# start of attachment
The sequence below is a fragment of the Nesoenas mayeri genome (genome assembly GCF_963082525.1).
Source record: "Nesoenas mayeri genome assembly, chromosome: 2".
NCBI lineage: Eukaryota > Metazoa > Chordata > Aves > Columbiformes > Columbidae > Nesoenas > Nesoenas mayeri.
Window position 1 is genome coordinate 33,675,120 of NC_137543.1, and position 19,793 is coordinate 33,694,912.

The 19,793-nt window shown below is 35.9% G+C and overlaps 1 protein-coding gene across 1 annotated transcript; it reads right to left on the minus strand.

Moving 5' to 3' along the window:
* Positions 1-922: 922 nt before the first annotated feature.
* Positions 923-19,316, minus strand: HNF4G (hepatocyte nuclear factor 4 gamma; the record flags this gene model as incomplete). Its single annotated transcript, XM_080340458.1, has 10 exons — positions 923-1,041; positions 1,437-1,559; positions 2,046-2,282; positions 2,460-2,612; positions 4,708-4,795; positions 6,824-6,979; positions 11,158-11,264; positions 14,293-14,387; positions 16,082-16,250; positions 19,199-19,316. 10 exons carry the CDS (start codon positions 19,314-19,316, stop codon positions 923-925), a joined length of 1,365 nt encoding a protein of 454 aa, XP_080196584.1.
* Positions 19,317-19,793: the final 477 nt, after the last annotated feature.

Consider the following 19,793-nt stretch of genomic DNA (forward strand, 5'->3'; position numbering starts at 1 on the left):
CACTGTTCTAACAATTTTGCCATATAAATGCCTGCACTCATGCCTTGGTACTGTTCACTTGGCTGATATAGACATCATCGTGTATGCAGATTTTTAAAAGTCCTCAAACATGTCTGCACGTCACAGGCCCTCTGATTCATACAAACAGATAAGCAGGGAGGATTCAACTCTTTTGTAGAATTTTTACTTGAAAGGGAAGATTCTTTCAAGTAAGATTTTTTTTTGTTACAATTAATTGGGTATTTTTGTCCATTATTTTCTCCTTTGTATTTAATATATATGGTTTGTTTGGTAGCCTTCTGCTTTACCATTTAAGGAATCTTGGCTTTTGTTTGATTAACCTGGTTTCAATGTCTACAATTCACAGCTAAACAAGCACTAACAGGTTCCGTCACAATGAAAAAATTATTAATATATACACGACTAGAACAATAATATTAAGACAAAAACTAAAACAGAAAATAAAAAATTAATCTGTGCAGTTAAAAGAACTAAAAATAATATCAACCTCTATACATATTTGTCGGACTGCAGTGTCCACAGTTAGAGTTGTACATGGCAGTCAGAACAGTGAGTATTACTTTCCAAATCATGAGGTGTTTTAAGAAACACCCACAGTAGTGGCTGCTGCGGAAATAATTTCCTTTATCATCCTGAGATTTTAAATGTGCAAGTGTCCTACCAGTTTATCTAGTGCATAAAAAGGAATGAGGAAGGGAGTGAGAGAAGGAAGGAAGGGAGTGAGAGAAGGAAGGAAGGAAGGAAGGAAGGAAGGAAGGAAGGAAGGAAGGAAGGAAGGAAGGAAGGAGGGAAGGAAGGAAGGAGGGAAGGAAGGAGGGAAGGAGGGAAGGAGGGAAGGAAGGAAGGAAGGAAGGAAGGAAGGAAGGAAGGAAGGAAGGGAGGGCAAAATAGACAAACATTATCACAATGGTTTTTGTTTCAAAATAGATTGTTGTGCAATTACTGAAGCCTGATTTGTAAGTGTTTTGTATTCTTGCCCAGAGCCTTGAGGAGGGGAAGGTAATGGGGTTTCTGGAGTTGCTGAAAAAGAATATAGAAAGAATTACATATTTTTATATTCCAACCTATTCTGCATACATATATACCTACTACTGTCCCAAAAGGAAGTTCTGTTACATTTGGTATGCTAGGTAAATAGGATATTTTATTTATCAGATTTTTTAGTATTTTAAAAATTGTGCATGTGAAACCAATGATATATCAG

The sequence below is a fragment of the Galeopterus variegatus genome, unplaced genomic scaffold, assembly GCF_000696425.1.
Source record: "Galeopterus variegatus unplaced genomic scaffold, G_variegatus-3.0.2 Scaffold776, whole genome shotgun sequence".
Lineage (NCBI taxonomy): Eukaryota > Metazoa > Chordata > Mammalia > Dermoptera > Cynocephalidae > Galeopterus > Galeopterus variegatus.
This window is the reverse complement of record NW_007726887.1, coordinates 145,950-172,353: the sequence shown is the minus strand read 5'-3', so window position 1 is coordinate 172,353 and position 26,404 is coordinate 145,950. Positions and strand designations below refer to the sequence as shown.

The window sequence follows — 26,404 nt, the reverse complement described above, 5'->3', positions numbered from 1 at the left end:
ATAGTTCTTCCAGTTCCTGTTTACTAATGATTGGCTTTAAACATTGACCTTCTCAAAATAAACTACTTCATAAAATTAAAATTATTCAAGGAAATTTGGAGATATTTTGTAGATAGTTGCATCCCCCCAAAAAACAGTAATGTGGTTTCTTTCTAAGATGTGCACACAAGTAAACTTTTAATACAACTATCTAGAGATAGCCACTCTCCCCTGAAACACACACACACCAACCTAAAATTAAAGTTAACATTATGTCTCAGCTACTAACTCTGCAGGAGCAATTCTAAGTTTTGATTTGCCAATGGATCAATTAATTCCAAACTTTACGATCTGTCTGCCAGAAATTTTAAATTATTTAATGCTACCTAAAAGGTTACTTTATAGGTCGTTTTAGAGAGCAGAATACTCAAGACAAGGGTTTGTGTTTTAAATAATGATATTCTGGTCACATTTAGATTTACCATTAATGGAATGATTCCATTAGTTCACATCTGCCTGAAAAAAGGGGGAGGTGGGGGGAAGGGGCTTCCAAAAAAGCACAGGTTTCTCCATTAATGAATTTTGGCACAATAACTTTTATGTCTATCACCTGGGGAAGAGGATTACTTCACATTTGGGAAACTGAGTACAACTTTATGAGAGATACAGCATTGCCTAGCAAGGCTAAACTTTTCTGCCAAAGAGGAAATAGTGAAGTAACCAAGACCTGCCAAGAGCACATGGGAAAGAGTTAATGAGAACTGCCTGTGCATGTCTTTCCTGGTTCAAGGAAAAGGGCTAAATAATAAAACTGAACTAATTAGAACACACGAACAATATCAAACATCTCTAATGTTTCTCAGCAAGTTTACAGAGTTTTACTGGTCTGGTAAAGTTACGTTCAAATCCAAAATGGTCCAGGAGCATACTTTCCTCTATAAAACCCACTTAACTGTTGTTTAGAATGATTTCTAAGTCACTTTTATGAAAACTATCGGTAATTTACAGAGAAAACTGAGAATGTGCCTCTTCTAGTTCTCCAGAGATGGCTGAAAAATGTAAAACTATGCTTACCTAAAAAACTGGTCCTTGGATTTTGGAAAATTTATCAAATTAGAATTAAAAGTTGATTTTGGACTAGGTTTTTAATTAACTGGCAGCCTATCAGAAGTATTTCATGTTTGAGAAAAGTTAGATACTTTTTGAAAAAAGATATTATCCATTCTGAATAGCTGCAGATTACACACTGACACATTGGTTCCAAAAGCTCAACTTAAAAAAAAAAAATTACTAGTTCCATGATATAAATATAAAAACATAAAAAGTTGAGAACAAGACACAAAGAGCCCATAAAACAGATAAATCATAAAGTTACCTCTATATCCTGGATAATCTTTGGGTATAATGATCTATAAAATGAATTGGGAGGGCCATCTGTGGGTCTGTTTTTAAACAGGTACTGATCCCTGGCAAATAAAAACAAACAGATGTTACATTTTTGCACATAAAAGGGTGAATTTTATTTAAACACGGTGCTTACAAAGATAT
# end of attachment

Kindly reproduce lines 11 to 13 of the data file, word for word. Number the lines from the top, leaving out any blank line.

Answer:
CACTGTTCTAACAATTTTGCCATATAAATGCCTGCACTCATGCCTTGGTACTGTTCACTTGGCTGATATAGACATCATCGTGTATGCAGATTTTTAAAAGTCCTCAAACATGTCTGCACGTCACAGGCCCTCTGATTCATACAAACAGATAAGCAGGGAGGATTCAACTCTTTTGTAGAATTTTTACTTGAAAGGGAAGATTCTTTCAAGTAAGATTTTTTTTTGTTACAATTAATTGGGTATTTTTGTCCATTATTTTCTCCTTTGTATTTAATATATATGGTTTGTTTGGTAGCCTTCTGCTTTACCATTTAAGGAATCTTGGCTTTTGTTTGATTAACCTGGTTTCAATGTCTACAATTCACAGCTAAACAAGCACTAACAGGTTCCGTCACAATGAAAAAATTATTAATATATACACGACTAGAACAATAATATTAAGACAAAAACTAAAACAGAAAATAAAAAATTAATCTGTGCAGTTAAAAGAACTAAAAATAATATCAACCTCTATACATATTTGTCGGACTGCAGTGTCCACAGTTAGAGTTGTACATGGCAGTCAGAACAGTGAGTATTACTTTCCAAATCATGAGGTGTTTTAAGAAACACCCACAGTAGTGGCTGCTGCGGAAATAATTTCCTTTATCATCCTGAGATTTTAAATGTGCAAGTGTCCTACCAGTTTATCTAGTGCATAAAAAGGAATGAGGAAGGGAGTGAGAGAAGGAAGGAAGGGAGTGAGAGAAGGAAGGAAGGAAGGAAGGAAGGAAGGAAGGAAGGAAGGAAGGAAGGAAGGAAGGAAGGAGGGAAGGAAGGAAGGAGGGAAGGAAGGAGGGAAGGAGGGAAGGAGGGAAGGAAGGAAGGAAGGAAGGAAGGAAGGAAGGAAGGAAGGAAGGGAGGGCAAAATAGACAAACATTATCACAATGGTTTTTGTTTCAAAATAGATTGTTGTGCAATTACTGAAGCCTGATTTGTAAGTGTTTTGTATTCTTGCCCAGAGCCTTGAGGAGGGGAAGGTAATGGGGTTTCTGGAGTTGCTGAAAAAGAATATAGAAAGAATTACATATTTTTATATTCCAACCTATTCTGCATACATATATACCTACTACTGTCCCAAAAGGAAGTTCTGTTACATTTGGTATGCTAGGTAAATAGGATATTTTATTTATCAGATTTTTTAGTATTTTAAAAATTGTGCATGTGAAACCAATGATATATCAG

The sequence below is a fragment of the Galeopterus variegatus genome, unplaced genomic scaffold, assembly GCF_000696425.1.
Source record: "Galeopterus variegatus unplaced genomic scaffold, G_variegatus-3.0.2 Scaffold776, whole genome shotgun sequence".